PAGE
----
CURRENT ISSUE

view current print edition

 

 

The U.S. Department of Agriculture announced the availability of $22 million in grants to help citrus producers fight Huanglongbing, commonly known as citrus greening disease. This funding is available through the Specialty Crop Research Initiative Citrus Disease Research & Extension Program, which was authorized by the 2014 farm bill and is administered by USDA's National Institute of Food and Agriculture.

"Since 2009, USDA has committed significant resources to manage, research and eradicate the citrus greening disease that threatens citrus production in the United States and other nations," Agriculture Secretary Tom Vilsack said in a press release. "Thanks to the continued, coordinated efforts between growers, researchers, and state and federal government, we are getting closer every day to ending this threat. The funding announced today will help us continue to preserve thousands of jobs for citrus producers and workers, along with significant revenue from citrus sales."

USDA has invested more than $380 million to address citrus greening between fiscal years 2009 and 2015, including $43.6 million through the SCRI CDRE program since 2015.

HLB was initially detected in Florida in 2005 and has since affected all of Florida's citrus-producing areas. A total of 15 U.S. states or territories are under full or partial quarantine due to the detected presence of the Asian citrus psyllid, a vector for HLB. Those states include Alabama, American Samoa, Arizona, California, Florida, Georgia, Guam, Hawaii, Louisiana, Mississippi, Northern Mariana Islands, Puerto Rico, South Carolina, Texas, and the U.S. Virgin Islands.

USDA has employed both short-term and longer-term strategies to combat citrus greening. Secretary Vilsack announced a multi-agency coordination framework in December 2013 to foster cooperation and coordination across federal and state agencies and industry to deliver near-term tools to citrus growers to combat Huanglongbing. The Huanglongbing MAC group includes representatives from the USDA Animal Plant Health Inspection Service, USDA NIFA, USDA's Agricultural Research Service, Environmental Protection Agency, state departments of agriculture from California, Florida, Texas and Arizona, and the citrus industry.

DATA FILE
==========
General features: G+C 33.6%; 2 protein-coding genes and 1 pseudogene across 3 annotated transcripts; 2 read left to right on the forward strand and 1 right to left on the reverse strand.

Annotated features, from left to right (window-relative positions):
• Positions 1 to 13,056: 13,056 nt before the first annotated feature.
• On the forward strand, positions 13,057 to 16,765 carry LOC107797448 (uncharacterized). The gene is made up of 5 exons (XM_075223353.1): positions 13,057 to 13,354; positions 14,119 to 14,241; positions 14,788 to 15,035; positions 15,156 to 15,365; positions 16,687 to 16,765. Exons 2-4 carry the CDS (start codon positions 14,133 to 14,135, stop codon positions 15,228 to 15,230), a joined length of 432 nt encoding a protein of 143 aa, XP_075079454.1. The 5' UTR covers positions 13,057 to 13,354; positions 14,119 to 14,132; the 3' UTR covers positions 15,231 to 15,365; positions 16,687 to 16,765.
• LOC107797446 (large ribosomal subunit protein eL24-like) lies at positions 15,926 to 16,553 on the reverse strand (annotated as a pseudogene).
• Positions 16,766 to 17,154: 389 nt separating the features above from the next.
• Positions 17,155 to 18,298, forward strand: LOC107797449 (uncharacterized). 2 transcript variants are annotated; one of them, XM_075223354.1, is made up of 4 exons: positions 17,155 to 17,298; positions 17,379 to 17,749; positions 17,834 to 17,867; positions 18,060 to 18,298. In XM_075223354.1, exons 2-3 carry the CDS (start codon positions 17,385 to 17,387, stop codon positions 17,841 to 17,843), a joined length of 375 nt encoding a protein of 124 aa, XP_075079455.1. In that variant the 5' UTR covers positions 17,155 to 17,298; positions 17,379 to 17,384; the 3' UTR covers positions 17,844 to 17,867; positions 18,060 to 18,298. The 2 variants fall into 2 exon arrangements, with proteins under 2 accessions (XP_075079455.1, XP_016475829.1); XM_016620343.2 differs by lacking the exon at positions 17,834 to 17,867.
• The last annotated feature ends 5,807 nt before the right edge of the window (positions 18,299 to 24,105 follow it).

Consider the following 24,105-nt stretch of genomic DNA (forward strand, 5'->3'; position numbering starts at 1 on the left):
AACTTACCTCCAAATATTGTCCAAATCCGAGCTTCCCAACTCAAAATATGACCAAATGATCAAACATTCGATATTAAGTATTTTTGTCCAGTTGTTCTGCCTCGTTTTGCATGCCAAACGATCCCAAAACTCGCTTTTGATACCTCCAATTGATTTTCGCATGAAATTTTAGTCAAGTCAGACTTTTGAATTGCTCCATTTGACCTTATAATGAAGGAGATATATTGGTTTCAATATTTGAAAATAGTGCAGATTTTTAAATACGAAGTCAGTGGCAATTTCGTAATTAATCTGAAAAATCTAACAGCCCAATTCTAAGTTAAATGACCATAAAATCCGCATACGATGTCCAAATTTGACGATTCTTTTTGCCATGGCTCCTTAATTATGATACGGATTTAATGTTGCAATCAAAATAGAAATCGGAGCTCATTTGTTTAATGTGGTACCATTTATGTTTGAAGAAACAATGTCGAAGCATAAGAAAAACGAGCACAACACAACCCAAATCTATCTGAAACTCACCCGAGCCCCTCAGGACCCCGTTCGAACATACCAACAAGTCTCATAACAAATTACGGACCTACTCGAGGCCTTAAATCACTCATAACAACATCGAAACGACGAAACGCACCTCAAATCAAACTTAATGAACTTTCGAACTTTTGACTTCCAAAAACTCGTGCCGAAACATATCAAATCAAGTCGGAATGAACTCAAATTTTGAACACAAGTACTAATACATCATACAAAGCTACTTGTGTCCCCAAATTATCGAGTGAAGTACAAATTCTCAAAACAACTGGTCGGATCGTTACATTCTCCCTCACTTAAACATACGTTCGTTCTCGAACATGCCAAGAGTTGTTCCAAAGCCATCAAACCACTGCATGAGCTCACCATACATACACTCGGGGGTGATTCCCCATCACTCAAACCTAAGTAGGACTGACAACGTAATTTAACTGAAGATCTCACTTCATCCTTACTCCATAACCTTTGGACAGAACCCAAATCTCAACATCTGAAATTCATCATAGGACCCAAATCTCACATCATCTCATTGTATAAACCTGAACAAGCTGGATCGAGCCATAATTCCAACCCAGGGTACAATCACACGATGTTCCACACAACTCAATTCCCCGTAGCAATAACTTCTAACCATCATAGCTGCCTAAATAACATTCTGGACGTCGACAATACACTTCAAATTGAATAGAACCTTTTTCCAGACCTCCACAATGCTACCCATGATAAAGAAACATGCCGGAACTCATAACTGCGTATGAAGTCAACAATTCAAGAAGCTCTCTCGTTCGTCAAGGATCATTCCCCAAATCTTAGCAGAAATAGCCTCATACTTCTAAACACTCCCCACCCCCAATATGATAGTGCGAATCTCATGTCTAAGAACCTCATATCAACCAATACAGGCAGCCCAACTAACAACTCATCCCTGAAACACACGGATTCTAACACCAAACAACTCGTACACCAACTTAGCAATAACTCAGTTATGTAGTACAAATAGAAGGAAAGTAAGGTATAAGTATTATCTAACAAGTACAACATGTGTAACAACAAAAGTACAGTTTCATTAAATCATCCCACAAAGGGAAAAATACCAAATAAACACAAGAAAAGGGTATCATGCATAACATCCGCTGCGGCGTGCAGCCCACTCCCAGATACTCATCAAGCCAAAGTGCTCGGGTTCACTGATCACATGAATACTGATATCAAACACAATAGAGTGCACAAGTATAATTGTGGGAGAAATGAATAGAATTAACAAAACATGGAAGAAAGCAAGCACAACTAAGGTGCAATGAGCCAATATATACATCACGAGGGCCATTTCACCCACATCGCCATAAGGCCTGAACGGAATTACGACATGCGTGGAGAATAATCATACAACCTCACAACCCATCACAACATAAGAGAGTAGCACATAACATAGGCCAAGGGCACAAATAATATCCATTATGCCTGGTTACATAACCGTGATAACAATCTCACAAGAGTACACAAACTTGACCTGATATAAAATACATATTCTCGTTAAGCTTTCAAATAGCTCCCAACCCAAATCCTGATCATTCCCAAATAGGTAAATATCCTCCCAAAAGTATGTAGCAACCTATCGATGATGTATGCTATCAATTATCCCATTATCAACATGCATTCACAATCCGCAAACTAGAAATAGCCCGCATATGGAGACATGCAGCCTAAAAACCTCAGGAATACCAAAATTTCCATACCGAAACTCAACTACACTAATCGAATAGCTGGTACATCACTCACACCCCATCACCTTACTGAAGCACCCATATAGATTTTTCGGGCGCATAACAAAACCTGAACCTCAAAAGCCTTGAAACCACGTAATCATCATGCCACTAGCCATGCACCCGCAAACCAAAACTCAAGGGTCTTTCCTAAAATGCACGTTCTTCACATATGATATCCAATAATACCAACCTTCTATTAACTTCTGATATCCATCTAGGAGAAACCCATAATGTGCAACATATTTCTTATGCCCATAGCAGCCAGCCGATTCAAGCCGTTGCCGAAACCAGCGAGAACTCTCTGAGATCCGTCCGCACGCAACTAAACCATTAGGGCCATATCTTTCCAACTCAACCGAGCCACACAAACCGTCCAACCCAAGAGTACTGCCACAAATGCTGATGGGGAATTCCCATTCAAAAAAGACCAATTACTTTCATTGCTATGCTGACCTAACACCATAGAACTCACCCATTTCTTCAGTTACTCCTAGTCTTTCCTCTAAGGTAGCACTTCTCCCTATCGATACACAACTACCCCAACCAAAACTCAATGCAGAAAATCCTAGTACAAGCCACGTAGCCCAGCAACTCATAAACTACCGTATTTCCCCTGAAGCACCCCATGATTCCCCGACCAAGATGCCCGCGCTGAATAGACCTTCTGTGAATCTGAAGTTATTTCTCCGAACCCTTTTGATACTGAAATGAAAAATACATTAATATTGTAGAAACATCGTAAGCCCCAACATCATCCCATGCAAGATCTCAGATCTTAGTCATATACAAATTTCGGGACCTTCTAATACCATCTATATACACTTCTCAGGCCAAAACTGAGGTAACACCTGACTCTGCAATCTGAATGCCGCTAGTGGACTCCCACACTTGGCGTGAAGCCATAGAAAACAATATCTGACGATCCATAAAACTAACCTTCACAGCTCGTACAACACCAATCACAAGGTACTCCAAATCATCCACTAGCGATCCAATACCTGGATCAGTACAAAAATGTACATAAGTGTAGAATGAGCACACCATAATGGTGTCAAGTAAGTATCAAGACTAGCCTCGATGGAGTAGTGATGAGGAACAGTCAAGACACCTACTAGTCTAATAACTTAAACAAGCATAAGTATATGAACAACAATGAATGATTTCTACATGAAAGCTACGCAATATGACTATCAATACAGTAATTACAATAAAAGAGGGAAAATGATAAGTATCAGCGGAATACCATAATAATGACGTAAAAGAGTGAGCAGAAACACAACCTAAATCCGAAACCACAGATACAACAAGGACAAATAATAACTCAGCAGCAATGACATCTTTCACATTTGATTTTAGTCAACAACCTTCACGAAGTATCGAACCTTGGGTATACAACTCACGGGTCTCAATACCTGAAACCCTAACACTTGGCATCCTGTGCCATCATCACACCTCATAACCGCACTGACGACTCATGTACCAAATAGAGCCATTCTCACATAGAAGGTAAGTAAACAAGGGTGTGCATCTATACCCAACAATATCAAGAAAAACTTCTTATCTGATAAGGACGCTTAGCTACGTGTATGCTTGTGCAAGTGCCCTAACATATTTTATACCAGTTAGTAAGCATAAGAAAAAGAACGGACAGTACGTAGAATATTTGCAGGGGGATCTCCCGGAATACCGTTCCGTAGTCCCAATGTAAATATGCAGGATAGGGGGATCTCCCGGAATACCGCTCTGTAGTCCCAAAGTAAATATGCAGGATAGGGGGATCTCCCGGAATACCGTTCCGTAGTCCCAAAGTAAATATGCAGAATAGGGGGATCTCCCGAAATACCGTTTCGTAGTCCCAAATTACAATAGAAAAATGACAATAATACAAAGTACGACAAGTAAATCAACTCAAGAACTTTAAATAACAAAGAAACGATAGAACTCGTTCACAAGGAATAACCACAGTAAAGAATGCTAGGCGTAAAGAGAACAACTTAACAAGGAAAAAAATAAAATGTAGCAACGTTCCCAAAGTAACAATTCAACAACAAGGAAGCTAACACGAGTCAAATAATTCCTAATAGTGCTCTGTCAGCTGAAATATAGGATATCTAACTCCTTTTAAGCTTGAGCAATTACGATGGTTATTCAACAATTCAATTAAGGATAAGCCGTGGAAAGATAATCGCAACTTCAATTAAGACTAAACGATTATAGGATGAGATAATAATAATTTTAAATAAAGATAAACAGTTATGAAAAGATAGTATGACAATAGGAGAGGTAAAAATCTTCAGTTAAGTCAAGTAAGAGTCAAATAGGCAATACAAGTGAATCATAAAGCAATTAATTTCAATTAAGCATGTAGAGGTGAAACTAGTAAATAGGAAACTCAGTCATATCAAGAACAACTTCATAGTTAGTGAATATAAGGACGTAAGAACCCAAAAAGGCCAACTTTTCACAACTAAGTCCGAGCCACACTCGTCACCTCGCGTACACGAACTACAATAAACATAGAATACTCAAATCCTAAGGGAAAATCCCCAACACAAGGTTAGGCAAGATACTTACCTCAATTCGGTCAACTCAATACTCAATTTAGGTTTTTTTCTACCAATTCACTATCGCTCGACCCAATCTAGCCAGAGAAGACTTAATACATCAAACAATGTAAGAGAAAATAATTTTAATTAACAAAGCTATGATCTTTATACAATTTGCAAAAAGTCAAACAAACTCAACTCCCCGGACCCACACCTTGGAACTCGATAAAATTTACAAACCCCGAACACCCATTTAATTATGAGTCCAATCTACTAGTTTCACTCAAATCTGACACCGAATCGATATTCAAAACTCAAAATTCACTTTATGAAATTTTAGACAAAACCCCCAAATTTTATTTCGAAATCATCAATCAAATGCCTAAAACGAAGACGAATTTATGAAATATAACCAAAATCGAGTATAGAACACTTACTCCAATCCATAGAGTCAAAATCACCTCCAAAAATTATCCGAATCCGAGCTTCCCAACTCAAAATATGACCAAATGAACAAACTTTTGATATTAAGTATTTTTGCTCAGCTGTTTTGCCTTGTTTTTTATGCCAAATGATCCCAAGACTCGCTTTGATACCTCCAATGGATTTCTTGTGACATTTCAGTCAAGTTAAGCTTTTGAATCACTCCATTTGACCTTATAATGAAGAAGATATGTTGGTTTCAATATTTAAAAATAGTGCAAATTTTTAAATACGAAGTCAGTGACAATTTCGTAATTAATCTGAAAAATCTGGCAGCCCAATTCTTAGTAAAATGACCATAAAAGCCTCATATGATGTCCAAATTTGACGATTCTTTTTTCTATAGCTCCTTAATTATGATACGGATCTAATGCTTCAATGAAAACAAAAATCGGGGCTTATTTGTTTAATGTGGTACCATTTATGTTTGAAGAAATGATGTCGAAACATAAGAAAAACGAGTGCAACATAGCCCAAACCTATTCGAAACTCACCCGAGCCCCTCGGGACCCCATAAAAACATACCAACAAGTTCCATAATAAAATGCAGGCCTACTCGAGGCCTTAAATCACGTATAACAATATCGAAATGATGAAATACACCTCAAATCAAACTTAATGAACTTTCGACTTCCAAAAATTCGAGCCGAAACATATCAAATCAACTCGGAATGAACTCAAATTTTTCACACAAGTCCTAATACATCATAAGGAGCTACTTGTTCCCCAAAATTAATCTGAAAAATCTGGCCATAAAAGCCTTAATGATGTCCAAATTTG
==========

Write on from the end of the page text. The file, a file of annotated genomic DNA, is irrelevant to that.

The HLB MAC group is charged with quickly putting practical tools and solutions into the hands of producers, allowing them to remain economically productive while longer term solutions continue to be developed. The group invested $20 million into more than 30 projects over the past two years. The funding supports projects by universities, private industry, state and federal partners. Today, growers are benefiting from the use of thermotherapy, soil acidification, biocontrol and other tools funded through the first round of HLB MAC investment. The HLB MAC Group is now considering the best use of an additional appropriation from 2016 of more than $5 million and more information on the HLB MAC Group's work can be found here.

Last year, the University of Florida and Washington State University received NIFA support for research on growing the putative pathogenic bacterium in artificial culture, which will greatly facilitate research efforts to manage HLB. Another project at the University of Florida will develop bactericides to reduce or eliminate pathogen populations in citrus trees, with the goal of recovering fruit production in orchards affected with HLB. Research at the University of California will use virulence proteins from the pathogen to detect its presence before symptoms appear and to develop strategies for creating citrus rootstocks that are immune to HLB. Information about all of the projects funded to date can be found online.

NIFA will give priority to CDRE grants projects that are multistate, multi-institutional, or trans-disciplinary and include clearly defined ways to communicate results to producers. Successful applicants will be expected to engage stakeholders to ensure solutions are commercially feasible. Projects should also include an economic analysis of the costs associated with proposed solutions. Based on consultation with the Citrus Disease Sub-committee of the National Agricultural Research, Education, Extension & Economics Advisory Board, only applications that deal with the HLB or its management will be considered.

Donald J. Sorani of Shallotte, NC, died April 13 after a brief battle with cancer. He was 80.

Mr. Sorani was born and raised in Oakland, CA, and owned and operated Richmond Produce Co. in Richmond, CA. He developed his passion for produce by joining his father, Joseph, in the family business in 1968 and took over ownership in the early 80s.donald

Mr. Sorani was a major wholesaler in the San Francisco Bay area as he supplied the Fry’s Food Stores and several other small chains and independent grocers. Mr. Sorani sold Richmond Produce Co. in 1988 but stayed connected to the industry, re-entering as Hilltop Produce from 1990 to 1994.

In his semi-retirement, he assisted the buying team at Andronico’s Community Markets in Berkeley, CA, and lent a hand selling at AMEX Distributing in Tubac, AZ.

Later, Mr. Sorani moved to Shallotte, closer to family where he offered his services to Lowe’s Market.